# Speed of light relative to viewer.

Please refresh my memory. If I'm on a spaceship traveling at the speed of light - and shine a flashlight out the front window (forward), will I see the light going forward in front of my ship?

If so, then wouldn't someone watching from afar see the flashlight beam going faster than the speed of light?

I remember from school days that there's an "elementary" answer to this, but googling is no help with the odd terms

 dudi5717 Posts: 2, Reputation: 10 New Member #11 Sep 12, 2010, 02:17 AM
Quote:
 Originally Posted by ; will I see the light going forward in front of my ship?
Hello RickJ

Exact answer is YES. When you travelling with the space ship with the speed of light c, you can see back and front views. But some deformations occours on sight.
You can find the first order information about your question at this site.
Alice In Physics
Look at the following two papers there :
Space deformation and Doppler Effect.
That pages are interactive so you can see how it occours and what happens.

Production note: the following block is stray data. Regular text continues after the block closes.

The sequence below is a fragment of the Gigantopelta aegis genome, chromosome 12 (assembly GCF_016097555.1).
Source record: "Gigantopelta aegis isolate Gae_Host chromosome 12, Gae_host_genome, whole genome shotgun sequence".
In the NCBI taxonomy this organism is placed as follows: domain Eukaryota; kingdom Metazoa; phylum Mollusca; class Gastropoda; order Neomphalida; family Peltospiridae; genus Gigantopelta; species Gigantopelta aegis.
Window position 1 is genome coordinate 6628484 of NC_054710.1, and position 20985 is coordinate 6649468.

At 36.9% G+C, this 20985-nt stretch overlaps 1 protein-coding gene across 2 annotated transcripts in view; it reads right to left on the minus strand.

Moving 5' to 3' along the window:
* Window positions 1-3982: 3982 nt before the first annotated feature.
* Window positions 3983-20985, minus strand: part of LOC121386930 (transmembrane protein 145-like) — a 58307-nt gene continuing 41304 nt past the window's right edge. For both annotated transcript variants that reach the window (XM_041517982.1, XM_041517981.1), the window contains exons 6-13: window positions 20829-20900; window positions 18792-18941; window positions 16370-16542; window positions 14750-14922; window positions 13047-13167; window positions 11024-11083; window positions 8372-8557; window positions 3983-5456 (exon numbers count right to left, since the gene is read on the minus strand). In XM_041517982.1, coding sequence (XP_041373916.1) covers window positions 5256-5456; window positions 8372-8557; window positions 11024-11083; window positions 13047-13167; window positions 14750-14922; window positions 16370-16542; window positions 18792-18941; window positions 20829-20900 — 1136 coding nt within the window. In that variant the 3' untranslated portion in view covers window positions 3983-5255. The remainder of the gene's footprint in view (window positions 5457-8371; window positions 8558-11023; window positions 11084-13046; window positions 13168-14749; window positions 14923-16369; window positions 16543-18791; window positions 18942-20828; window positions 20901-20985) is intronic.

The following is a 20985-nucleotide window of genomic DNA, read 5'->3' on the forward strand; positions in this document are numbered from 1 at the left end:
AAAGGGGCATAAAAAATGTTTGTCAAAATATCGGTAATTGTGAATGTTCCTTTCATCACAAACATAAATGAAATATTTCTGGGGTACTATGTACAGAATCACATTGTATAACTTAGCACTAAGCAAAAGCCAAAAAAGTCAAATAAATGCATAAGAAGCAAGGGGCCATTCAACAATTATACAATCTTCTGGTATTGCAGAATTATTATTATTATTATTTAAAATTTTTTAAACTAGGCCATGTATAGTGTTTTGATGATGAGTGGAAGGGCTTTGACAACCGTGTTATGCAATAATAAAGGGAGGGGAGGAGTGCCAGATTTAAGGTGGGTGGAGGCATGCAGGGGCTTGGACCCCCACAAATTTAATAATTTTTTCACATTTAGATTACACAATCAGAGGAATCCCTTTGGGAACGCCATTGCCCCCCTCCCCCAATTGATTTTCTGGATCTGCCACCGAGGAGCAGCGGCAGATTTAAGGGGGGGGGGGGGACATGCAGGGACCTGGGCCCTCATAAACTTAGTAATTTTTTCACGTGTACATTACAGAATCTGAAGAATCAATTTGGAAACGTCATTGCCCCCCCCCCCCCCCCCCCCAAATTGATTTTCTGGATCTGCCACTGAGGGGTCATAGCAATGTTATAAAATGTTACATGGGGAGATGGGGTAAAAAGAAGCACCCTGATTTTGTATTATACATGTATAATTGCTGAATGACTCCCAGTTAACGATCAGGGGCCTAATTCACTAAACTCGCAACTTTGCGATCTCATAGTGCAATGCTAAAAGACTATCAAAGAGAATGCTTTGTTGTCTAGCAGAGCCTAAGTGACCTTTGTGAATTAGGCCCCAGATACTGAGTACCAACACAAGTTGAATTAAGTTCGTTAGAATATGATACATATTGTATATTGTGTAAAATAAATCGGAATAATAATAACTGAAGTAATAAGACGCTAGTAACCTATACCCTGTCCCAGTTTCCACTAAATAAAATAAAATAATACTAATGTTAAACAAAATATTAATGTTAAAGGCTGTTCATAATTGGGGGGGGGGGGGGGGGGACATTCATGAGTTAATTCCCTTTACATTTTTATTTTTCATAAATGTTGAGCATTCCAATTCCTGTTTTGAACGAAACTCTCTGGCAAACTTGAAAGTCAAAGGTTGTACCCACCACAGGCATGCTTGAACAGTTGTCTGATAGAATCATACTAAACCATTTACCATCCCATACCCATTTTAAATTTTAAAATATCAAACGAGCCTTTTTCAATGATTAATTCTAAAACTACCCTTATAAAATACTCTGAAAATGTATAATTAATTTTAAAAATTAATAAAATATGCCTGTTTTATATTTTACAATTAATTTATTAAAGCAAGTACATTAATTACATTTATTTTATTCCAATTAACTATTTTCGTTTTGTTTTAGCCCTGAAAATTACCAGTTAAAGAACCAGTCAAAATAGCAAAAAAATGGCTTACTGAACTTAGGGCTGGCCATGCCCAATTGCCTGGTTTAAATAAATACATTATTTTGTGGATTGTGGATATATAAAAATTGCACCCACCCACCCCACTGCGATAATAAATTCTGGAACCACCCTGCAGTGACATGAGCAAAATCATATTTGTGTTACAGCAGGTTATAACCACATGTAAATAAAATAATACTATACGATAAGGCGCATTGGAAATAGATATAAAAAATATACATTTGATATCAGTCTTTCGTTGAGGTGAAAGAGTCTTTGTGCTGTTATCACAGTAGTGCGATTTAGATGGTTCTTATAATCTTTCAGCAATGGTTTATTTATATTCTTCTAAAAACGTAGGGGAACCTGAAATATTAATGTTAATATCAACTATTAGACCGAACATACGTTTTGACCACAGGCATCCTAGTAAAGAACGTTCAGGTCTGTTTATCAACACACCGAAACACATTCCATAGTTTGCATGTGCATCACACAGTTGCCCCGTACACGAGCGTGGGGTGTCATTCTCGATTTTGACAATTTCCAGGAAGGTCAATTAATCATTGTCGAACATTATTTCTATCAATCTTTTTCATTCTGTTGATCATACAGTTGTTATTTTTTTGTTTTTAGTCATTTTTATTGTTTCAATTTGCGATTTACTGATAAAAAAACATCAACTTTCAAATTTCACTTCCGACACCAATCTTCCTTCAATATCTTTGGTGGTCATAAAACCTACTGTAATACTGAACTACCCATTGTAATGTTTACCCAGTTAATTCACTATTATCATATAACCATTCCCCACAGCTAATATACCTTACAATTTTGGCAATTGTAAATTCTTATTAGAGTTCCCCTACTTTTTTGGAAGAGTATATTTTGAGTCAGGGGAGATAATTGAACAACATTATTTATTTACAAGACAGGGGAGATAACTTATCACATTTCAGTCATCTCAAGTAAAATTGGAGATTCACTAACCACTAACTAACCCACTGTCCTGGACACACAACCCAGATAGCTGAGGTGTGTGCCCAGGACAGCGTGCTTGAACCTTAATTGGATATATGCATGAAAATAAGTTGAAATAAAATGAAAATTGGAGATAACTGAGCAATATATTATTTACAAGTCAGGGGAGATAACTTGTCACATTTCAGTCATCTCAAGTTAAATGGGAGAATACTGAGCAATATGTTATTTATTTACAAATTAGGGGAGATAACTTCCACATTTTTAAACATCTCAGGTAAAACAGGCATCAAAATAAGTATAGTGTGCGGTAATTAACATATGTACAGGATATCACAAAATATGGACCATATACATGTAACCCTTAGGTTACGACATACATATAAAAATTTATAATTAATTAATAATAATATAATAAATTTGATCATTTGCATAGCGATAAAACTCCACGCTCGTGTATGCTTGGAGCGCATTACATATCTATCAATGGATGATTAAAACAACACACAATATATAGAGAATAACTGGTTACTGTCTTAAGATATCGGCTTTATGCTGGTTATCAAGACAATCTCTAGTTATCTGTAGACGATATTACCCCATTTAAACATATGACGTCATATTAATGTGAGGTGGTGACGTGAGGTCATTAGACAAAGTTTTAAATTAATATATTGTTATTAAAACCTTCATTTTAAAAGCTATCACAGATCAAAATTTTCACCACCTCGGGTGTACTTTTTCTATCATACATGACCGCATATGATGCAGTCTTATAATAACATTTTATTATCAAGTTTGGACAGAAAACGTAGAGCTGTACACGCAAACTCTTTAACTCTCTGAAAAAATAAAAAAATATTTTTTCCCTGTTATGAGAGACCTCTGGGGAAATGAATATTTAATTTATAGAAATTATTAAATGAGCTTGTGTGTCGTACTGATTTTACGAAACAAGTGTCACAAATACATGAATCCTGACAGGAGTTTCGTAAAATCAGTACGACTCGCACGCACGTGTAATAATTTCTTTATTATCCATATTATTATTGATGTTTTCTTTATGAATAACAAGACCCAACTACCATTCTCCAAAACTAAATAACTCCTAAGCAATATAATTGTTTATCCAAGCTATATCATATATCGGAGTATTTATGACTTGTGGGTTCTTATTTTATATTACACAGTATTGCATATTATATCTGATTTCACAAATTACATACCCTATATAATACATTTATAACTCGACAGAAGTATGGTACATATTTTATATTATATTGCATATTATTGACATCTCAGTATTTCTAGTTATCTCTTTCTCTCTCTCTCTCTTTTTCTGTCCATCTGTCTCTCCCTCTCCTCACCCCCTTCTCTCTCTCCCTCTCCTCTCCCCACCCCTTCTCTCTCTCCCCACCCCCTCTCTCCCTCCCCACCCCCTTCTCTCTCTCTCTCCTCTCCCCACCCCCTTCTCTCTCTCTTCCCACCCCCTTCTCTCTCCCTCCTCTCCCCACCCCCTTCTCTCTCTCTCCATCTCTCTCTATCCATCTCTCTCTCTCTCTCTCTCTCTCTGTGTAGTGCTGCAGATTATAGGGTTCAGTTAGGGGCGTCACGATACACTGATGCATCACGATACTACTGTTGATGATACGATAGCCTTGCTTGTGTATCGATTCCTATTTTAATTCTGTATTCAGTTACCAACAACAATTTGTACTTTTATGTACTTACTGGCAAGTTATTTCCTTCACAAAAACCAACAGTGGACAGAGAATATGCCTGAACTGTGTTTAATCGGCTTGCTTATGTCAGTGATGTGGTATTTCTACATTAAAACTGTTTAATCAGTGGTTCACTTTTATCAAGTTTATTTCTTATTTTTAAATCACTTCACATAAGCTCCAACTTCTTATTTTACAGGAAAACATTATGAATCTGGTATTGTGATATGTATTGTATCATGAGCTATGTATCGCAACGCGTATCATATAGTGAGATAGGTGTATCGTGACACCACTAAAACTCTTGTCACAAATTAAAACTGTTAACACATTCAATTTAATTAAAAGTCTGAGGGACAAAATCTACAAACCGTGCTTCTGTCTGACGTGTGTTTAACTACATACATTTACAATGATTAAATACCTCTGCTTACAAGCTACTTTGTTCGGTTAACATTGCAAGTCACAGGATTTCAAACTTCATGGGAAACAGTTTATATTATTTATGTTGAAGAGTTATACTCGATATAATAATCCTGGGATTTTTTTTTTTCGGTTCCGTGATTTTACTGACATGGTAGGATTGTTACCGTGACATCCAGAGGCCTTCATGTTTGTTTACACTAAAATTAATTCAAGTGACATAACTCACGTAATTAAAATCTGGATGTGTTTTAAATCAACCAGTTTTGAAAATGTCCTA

dudi5717 Posts: 2, Reputation: 10 New Member #12 Apr 3, 2011, 12:23 PM
Speed of light is relative

I wrote two new papers on this subject. First paper shows how the light behaves. The second paper is about the reason of this behaviour.

Alice Law, Relativity Theory Part 1

Alice Law, Relativity Theory Part 2
 Gnostradamus Posts: 1, Reputation: 1 New Member #13 Aug 5, 2012, 12:04 AM
Quote:
 But as velocities apporach the speed of light the rules change
That's technically incorrect. Velocities are never additive. But at slow speeds relative to light, such as those in normal day-to-day life, the difference is negligible and undetectable. As speeds approach that of light, the difference is no longer fractional. At the speed of light, it's not additive at all.

And it's possible to come up with such a scenario. Suppose a photon emits another photon. In a sense, from an observer's point of the view a photon's time would be constant (frozen), but the second photon would still travel at the speed of light, from the view of the first photon.

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